The Telegraph
Since 1st March, 1999
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Kanishka duo’s trial kicks off

Vancouver (British Columbia), April 29 (Reuters): Two Sikh separatists accused of the 1985 bombing of Air-India flight Kanishka were “terrorists” so driven by a need for revenge that they were willing to kill “hundreds of innocent people”, a Canadian court was told on Monday.

Prosecutors opened their case against Ripudaman Singh Malik and Ajaib Singh Bagri, who were allegedly part of a group of Vancouver-based Sikh militants who conspired to attack the Indian government by destroying two Air-India jets simultaneously at opposite ends of globe.

The June 23, 1985, explosion of Flight 182 off the Irish coast, while on a flight from Canada to London and India killed 329 people, making it history’s deadliest act of aviation sabotage until 9/11.

Prosecutor Robert Wright said Malik and Bagri were part of a Vancouver-based conspiracy of Sikh separatists that wanted revenge on India over the army’s storming of the Golden Temple in Amritsar in 1984.

“It will be the position of the Crown that this motive was so strongly felt by the accused that they were prepared to murder hundreds of innocent people,” Wright told the court, whose audience included victims’ relatives.

Malik, 56, a wealthy Vancouver businessman, and Bagri, 53, a sawmill worker, are also accused of a bombing 54 minutes before Flight 182 went down that killed two workers at Tokyo’s Narita airport. The Tokyo bomb was in luggage being transferred to another Air-India flight.

The case against Malik and Bagri, both prominent members of Western Canada’s large Sikh community, is based largely on statements they allegedly made to a handful of witnesses in the years after the bombing. The accused were arrested in October 2000.

Malik’s and Bagri’s legal teams, who are working independently in the trial, which is being heard by a single judge, attacked the credibility of the prosecution’s witnesses. They said witnesses were only repeating rumours widely reported by the media after Flight 182 was destroyed.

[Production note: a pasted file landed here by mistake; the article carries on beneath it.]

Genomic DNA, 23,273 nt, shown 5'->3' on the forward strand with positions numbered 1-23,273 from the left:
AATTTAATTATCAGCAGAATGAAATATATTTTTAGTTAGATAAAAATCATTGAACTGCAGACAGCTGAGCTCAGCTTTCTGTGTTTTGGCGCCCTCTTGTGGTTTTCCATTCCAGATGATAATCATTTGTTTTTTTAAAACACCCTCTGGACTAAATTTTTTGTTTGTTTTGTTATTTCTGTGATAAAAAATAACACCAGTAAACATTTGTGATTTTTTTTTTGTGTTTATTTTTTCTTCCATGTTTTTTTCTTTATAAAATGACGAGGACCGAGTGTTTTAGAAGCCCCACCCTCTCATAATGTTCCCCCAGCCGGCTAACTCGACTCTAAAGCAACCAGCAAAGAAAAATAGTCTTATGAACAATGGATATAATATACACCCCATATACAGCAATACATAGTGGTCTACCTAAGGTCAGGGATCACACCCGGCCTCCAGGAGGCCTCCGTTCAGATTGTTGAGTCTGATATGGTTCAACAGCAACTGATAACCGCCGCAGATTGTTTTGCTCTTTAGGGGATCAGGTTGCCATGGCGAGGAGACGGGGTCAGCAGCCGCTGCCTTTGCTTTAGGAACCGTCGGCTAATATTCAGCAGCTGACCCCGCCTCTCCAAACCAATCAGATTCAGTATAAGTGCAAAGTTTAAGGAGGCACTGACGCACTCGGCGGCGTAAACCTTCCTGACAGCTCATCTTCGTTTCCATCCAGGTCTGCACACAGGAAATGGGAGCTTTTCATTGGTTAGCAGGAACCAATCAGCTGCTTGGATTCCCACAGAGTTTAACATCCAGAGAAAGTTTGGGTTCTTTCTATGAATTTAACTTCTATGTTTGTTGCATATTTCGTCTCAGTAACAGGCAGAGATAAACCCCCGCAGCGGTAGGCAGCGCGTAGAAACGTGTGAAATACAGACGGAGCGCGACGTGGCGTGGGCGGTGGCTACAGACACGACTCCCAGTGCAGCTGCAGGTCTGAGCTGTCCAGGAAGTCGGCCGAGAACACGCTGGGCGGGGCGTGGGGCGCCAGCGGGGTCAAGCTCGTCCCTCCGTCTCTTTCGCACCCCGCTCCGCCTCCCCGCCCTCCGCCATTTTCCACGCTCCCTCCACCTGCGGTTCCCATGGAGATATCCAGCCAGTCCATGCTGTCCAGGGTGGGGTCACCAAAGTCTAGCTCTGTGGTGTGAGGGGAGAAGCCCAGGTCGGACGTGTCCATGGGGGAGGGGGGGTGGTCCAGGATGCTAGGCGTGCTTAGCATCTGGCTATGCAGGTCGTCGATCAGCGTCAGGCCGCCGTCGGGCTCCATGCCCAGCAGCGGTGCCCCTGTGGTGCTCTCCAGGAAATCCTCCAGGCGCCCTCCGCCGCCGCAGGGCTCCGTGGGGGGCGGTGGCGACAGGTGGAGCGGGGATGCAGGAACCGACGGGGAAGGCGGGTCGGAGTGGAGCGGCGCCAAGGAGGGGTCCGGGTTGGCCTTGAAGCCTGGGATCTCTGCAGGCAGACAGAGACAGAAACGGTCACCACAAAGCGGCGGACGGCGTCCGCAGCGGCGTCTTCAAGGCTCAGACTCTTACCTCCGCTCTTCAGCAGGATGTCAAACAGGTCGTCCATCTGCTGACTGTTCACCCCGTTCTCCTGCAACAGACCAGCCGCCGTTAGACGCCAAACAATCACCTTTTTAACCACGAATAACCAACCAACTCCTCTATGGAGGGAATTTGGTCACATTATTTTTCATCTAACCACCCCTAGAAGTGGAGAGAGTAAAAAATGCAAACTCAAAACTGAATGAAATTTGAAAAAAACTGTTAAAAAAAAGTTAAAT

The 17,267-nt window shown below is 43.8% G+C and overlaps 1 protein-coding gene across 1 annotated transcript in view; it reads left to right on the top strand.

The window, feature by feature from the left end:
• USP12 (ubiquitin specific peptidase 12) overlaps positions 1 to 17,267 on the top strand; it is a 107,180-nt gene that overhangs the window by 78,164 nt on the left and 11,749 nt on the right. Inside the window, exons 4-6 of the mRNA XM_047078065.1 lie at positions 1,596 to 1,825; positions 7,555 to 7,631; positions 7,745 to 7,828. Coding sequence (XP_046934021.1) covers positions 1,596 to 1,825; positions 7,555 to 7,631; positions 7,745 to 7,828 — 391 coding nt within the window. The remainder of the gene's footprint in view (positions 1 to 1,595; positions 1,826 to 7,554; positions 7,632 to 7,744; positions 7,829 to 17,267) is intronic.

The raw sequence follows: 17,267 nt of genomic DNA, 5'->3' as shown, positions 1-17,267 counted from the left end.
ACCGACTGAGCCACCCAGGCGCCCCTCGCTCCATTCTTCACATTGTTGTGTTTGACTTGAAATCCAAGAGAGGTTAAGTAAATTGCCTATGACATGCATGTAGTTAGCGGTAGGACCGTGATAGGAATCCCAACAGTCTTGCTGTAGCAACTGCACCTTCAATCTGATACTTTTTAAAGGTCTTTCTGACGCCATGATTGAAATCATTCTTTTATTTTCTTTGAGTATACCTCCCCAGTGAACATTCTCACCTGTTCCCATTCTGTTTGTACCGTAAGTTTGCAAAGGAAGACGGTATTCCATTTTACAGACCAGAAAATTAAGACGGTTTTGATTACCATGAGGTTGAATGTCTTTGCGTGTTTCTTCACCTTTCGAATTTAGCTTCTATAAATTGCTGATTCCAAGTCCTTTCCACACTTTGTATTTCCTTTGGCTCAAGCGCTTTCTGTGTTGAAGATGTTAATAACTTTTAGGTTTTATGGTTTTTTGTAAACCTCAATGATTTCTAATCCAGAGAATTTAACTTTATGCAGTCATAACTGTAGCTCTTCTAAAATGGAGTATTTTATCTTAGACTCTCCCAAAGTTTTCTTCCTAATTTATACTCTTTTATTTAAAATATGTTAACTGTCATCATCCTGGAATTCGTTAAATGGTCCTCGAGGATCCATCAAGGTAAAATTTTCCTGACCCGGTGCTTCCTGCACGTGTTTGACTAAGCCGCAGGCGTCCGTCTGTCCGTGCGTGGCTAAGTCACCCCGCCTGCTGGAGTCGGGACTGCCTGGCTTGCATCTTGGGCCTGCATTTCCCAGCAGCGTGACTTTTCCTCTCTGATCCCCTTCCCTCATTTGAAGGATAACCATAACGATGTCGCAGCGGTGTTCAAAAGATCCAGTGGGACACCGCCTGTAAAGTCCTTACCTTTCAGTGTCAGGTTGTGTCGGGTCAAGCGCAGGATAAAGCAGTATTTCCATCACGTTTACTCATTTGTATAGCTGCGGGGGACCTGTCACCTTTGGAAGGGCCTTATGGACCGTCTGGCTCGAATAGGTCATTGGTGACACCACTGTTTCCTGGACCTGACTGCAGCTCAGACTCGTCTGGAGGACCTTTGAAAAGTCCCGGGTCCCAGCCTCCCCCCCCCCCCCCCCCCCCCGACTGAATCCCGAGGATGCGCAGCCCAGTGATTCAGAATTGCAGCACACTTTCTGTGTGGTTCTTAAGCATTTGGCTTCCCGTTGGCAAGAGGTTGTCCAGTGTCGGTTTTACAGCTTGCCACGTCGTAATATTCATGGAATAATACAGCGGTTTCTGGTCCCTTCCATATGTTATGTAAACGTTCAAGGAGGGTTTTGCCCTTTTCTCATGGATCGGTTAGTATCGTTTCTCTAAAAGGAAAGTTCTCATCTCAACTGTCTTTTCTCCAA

“Even if there was a conspiracy, Bagri was not a member,” his lawyer Richard Peck said in his opening remarks.

Malik’s attorney David Crossin said the key witness against his client was also motivated by revenge because she was a former employee who had been fired. The media are banned from naming the witness by a court order.

Crossin opened his statement by acknowledging that the destruction of Flight 182 was a “horror,” but said it was important for his clients to receive a fair trial.

About two dozen relatives of the victims were in the courtroom, and said they were relieved the trial was finally getting under way. Members of Malik’s and Bagri’s family were also in the court, but sat on the opposite side of the room in the high-security facility specially build for the trial.

Majar Sindhu, of Vancouver, heard in court for the first time that Malik allegedly talked to his sister, niece and nephew several days before Flight 182 exploded, and although he knew they were going to be on the aircraft he did not warn them.

“Incredible,” he said outside the courtroom, adding that he was confident the men would be convicted.

Prosecutors confirmed on Monday that they would also call Inderjit Singh Reyat and his wife as witnesses. Reyat pleaded guilty in February to a lesser charge of manslaughter for buying the materials used to make the Flight 182 bomb.

Prosecutors and defence attorneys also confirmed on Monday that they had reached a deal to admit large amounts of technical evidence about that bombing without arguments, which will reduce the amount of witnesses called. Even on the speedier timetable, the trial is not expected to end until early 2004.

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